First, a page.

Hear, O Israel: The Lord our God, the Lord is one. Love the Lord your God with all your heart and with all your soul and with all your strength. These commandments that I give you today are to be on your hearts. Impress them on your children. Talk about them when you sit at home and when you walk along the road, when you lie down and when you get up (NIV).

Jesus underscores the importance of this command in His response to a query by a Sadducee who was testing Him, asking, “Teacher, which is the great commandment in the law?”

Jesus said to him, “’You shall love the Lord your God with all your heart, with all your soul, and with all your mind.’ This is the first and great commandment. And the second is like it: ‘You shall love your neighbor as yourself.’ On these two commandments hang all the Law and the Prophets” (Matthew 22:36-40 NKJV).

In 100 Verses Everyone Should Know by Heart, Roberts Morgan states that Moses’ words in Deuteronomy 6, affirmed by Jesus, give us the three golden rules for rearing children:

  1. Love the Lord your God with all your heart, soul, and strength. The single most powerful influence in a child’s life is his or her parents’ visible, passionate love for the Lord Jesus Christ (Deut. 6:4-5).
  2. His Word must be on your heart. We must love God’s Word and read it daily. Our children should see us poring over God’s Word every morning or evening (Deut. 6:6).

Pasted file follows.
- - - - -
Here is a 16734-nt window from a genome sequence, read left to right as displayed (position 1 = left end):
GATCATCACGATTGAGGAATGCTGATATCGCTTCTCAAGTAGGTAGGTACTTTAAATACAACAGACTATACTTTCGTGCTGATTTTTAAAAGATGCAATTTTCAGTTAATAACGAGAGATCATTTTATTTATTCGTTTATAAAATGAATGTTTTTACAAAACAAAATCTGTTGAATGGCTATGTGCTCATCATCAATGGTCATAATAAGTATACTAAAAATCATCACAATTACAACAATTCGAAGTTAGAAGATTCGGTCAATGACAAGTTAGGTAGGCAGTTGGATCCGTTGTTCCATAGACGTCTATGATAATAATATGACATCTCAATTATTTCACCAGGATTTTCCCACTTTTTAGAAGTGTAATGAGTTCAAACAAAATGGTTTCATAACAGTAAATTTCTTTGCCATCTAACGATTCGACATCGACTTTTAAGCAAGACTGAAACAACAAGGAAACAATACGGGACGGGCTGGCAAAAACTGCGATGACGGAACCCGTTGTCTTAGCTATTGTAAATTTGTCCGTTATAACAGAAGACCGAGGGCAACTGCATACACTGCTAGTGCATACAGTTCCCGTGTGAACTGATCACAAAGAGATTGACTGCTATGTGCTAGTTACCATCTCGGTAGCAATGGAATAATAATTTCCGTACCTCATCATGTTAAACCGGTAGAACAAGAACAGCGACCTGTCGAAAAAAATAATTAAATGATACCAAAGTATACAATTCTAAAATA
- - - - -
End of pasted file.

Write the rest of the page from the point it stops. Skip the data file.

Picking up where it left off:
3. We must share with our children spontaneously and naturally any verses God gives us. When the natural conversations of the home are sprinkled with God’s Word, it’s like constantly planting seeds in the fertile hearts of our youngsters (Deut. 6:7-9).

As we navigate this life, it is a most wonderful, comforting thing to know God’s love—to know that “He is love” and that He desires to guide us as our loving Father. To share this love with our children and grandchildren is a privilege and a commandment with many blessings and promises. I pray that as we celebrate Valentine’s Day with all its fun traditions, we will remember the most important and life-changing love of all: the love of our compassionate Heavenly Father who sent His son Jesus Christ to pay the price for our sins, who died and rose victoriously, conquering sin and death. “The gospel is this,” Tim Keller famously writes: “We are more sinful and flawed in ourselves than we ever dared believe, yet at the very same time we are more loved and accepted in Jesus Christ than we ever dared hope.” This, friends, is love.

Holy Father, help me to follow the three golden rules for rearing children. Show me the opportunities for sharing your Word with my children and grandchildren. Help me to be an encouragement to them and forgive me when I am not sensitive to your leading, letting opportunities pass me by. Thank you, dearest Lord, for loving me with your everlasting love. In Jesus’ Holy Name, Amen.

“For God so loved the world that he gave his one and only Son, that whoever believes in him shall not perish but have eternal life” (John 3:16 NIV).